Like 'The Blind Side' – another Michael Lewis book turned into a movie – 'Moneyball' is complex. Did Hollywood capture it?
With its premiere today, the movie version of “Moneyball” – based on the Michael Lewis book about the changing world of professional baseball – seems poised for success, with good reviews coming in from almost every direction.
But does the movie really do justice to the book?
"Moneyball" garnered a huge following when it was published in 2003 with its story of how general manager for the Oakland A's Billy Beane used new ways of analyzing data. Beane had a limited budget for Oakland, so he couldn’t go the traditional route of using big money to buy expensive players. Instead, he looked at criteria like on-base percentages, or how often a batter gets to base barring a fielding error, fielder’s obstruction, and other stats.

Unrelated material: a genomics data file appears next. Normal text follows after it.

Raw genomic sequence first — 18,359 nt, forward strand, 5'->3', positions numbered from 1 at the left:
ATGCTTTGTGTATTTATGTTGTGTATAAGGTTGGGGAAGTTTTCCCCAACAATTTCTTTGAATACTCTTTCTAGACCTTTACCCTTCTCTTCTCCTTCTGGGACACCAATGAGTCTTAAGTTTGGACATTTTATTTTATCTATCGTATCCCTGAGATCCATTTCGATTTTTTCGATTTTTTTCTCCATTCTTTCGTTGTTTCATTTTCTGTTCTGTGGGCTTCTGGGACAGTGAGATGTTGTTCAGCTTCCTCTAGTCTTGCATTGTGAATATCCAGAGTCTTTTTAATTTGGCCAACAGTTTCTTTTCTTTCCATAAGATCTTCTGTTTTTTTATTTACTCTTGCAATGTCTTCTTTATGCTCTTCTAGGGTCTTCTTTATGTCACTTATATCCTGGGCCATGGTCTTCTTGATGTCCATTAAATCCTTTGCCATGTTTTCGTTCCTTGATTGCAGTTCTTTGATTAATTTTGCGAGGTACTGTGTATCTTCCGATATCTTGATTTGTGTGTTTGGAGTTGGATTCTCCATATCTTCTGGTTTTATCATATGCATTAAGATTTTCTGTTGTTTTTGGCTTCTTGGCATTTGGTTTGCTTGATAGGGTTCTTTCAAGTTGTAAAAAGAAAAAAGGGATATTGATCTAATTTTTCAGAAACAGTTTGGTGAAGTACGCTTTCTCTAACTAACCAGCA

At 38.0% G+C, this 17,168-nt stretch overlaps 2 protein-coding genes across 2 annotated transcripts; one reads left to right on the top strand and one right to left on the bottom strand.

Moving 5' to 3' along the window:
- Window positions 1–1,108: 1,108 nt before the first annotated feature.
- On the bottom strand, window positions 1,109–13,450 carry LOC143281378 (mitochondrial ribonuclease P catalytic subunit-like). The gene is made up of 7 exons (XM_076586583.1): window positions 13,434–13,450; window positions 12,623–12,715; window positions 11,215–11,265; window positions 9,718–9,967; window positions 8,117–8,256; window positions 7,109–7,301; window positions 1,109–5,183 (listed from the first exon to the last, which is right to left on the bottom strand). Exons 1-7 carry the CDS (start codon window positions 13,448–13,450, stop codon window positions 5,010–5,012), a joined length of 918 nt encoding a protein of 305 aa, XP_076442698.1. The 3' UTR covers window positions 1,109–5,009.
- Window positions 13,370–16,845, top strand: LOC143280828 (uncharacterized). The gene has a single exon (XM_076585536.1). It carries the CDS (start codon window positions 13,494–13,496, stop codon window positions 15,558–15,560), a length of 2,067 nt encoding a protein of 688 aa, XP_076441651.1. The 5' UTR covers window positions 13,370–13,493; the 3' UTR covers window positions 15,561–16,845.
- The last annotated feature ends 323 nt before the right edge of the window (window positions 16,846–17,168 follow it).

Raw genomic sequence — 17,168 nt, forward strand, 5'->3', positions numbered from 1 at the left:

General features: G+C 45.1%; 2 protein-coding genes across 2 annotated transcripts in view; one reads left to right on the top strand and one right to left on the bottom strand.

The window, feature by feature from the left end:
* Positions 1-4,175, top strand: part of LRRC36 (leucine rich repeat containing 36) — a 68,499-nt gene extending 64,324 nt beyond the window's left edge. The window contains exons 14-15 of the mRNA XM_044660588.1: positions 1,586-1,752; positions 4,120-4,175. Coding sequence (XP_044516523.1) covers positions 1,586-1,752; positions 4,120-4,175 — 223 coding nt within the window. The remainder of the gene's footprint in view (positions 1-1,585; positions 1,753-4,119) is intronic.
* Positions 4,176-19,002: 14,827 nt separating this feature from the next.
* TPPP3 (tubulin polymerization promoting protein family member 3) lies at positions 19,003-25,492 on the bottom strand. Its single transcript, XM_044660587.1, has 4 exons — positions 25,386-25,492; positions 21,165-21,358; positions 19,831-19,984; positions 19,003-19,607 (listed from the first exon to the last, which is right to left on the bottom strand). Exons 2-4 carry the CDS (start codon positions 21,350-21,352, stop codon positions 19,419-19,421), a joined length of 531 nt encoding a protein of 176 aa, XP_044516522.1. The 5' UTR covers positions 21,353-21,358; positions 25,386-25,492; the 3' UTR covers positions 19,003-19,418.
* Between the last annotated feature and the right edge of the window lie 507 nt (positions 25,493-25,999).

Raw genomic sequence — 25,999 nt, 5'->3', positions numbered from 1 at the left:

For baseball, it was a new way of thinking, and it prompted criticism from some old-guard members of the sport at the time.
Some fans of the book worried that when "Moneyball" went to the big screen it would lose its genuine engagement with baseball. And at least one movie critic is already saying that it has. Peter Hartlaub, a pop culture critic for the San Francisco Chronicle, says the movie adaptation loses many of the book’s complexities. “The big-screen adaptation of Michael Lewis' engaging 2003 book is also filled with compromises,” Hartlaub writes. “Someone crammed 'Major League'-style sports cliches into a more nuanced story about baseball and progress – and then tried to fit a Brad Pitt star vehicle inside of that.”